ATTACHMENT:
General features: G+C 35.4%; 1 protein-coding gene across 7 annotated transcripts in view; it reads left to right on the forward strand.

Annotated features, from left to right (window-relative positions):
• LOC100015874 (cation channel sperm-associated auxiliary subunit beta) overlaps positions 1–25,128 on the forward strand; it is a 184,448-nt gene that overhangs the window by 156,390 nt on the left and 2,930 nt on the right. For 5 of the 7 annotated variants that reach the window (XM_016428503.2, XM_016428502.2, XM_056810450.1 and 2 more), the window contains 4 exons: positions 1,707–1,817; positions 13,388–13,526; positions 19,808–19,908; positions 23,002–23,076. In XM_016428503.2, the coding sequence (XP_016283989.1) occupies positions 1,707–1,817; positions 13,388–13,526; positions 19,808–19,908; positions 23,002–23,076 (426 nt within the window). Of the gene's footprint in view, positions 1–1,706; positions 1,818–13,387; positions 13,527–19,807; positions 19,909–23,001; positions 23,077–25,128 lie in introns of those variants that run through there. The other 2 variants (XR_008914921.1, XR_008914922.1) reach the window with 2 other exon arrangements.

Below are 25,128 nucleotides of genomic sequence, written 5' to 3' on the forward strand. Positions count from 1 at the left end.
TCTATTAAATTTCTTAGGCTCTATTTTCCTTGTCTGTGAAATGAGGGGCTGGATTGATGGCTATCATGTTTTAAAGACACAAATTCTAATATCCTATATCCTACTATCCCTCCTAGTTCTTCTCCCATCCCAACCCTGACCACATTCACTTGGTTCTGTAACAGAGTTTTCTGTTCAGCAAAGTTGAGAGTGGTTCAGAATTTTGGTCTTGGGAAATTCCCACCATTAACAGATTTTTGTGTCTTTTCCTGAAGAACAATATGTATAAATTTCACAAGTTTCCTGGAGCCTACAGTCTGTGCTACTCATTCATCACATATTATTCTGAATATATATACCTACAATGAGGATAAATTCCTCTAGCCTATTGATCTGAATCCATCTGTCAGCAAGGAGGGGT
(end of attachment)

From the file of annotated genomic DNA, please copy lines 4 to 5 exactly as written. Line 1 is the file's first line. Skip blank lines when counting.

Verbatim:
Below are 25,128 nucleotides of genomic sequence, written 5' to 3' on the forward strand. Positions count from 1 at the left end.
TCTATTAAATTTCTTAGGCTCTATTTTCCTTGTCTGTGAAATGAGGGGCTGGATTGATGGCTATCATGTTTTAAAGACACAAATTCTAATATCCTATATCCTACTATCCCTCCTAGTTCTTCTCCCATCCCAACCCTGACCACATTCACTTGGTTCTGTAACAGAGTTTTCTGTTCAGCAAAGTTGAGAGTGGTTCAGAATTTTGGTCTTGGGAAATTCCCACCATTAACAGATTTTTGTGTCTTTTCCTGAAGAACAATATGTATAAATTTCACAAGTTTCCTGGAGCCTACAGTCTGTGCTACTCATTCATCACATATTATTCTGAATATATATACCTACAATGAGGATAAATTCCTCTAGCCTATTGATCTGAATCCATCTGTCAGCAAGGAGGGGT